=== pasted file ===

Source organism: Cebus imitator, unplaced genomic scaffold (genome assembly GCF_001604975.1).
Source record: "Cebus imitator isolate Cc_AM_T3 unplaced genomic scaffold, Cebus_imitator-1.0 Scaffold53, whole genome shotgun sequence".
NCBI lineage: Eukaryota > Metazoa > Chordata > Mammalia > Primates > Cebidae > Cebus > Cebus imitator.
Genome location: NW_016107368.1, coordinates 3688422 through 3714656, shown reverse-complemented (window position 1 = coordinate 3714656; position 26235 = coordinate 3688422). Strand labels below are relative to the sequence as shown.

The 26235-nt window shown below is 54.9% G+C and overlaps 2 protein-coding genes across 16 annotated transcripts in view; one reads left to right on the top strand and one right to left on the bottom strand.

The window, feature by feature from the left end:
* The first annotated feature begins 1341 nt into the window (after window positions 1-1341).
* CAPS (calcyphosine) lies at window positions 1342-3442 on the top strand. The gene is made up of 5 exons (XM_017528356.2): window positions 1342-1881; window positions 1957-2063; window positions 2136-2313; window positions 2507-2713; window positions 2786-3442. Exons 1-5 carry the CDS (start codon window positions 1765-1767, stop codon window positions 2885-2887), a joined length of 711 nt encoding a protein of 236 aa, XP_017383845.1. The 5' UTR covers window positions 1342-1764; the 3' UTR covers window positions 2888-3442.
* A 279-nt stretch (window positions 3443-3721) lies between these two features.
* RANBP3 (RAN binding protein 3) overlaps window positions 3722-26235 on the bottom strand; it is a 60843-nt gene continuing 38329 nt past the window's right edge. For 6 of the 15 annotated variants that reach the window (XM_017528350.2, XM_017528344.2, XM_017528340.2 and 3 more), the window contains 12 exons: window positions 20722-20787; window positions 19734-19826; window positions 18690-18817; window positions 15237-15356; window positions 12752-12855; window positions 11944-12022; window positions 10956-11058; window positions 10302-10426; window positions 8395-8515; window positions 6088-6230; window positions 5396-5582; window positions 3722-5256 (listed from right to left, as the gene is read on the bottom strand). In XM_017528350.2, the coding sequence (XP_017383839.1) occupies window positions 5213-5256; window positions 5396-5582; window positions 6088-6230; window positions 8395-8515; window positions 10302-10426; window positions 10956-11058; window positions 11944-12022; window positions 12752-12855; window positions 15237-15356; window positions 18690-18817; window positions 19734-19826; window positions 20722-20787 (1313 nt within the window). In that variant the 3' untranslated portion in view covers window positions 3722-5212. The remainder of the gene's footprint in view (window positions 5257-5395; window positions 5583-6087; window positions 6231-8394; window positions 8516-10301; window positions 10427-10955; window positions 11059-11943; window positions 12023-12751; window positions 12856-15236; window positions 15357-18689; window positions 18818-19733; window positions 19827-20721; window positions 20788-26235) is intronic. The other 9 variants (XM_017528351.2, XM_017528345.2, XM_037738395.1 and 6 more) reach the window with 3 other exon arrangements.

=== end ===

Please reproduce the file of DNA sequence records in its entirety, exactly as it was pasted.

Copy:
Source organism: Cebus imitator, unplaced genomic scaffold (genome assembly GCF_001604975.1).
Source record: "Cebus imitator isolate Cc_AM_T3 unplaced genomic scaffold, Cebus_imitator-1.0 Scaffold53, whole genome shotgun sequence".
NCBI lineage: Eukaryota > Metazoa > Chordata > Mammalia > Primates > Cebidae > Cebus > Cebus imitator.
Genome location: NW_016107368.1, coordinates 3688422 through 3714656, shown reverse-complemented (window position 1 = coordinate 3714656; position 26235 = coordinate 3688422). Strand labels below are relative to the sequence as shown.

The 26235-nt window shown below is 54.9% G+C and overlaps 2 protein-coding genes across 16 annotated transcripts in view; one reads left to right on the top strand and one right to left on the bottom strand.

The window, feature by feature from the left end:
* The first annotated feature begins 1341 nt into the window (after window positions 1-1341).
* CAPS (calcyphosine) lies at window positions 1342-3442 on the top strand. The gene is made up of 5 exons (XM_017528356.2): window positions 1342-1881; window positions 1957-2063; window positions 2136-2313; window positions 2507-2713; window positions 2786-3442. Exons 1-5 carry the CDS (start codon window positions 1765-1767, stop codon window positions 2885-2887), a joined length of 711 nt encoding a protein of 236 aa, XP_017383845.1. The 5' UTR covers window positions 1342-1764; the 3' UTR covers window positions 2888-3442.
* A 279-nt stretch (window positions 3443-3721) lies between these two features.
* RANBP3 (RAN binding protein 3) overlaps window positions 3722-26235 on the bottom strand; it is a 60843-nt gene continuing 38329 nt past the window's right edge. For 6 of the 15 annotated variants that reach the window (XM_017528350.2, XM_017528344.2, XM_017528340.2 and 3 more), the window contains 12 exons: window positions 20722-20787; window positions 19734-19826; window positions 18690-18817; window positions 15237-15356; window positions 12752-12855; window positions 11944-12022; window positions 10956-11058; window positions 10302-10426; window positions 8395-8515; window positions 6088-6230; window positions 5396-5582; window positions 3722-5256 (listed from right to left, as the gene is read on the bottom strand). In XM_017528350.2, the coding sequence (XP_017383839.1) occupies window positions 5213-5256; window positions 5396-5582; window positions 6088-6230; window positions 8395-8515; window positions 10302-10426; window positions 10956-11058; window positions 11944-12022; window positions 12752-12855; window positions 15237-15356; window positions 18690-18817; window positions 19734-19826; window positions 20722-20787 (1313 nt within the window). In that variant the 3' untranslated portion in view covers window positions 3722-5212. The remainder of the gene's footprint in view (window positions 5257-5395; window positions 5583-6087; window positions 6231-8394; window positions 8516-10301; window positions 10427-10955; window positions 11059-11943; window positions 12023-12751; window positions 12856-15236; window positions 15357-18689; window positions 18818-19733; window positions 19827-20721; window positions 20788-26235) is intronic. The other 9 variants (XM_017528351.2, XM_017528345.2, XM_037738395.1 and 6 more) reach the window with 3 other exon arrangements.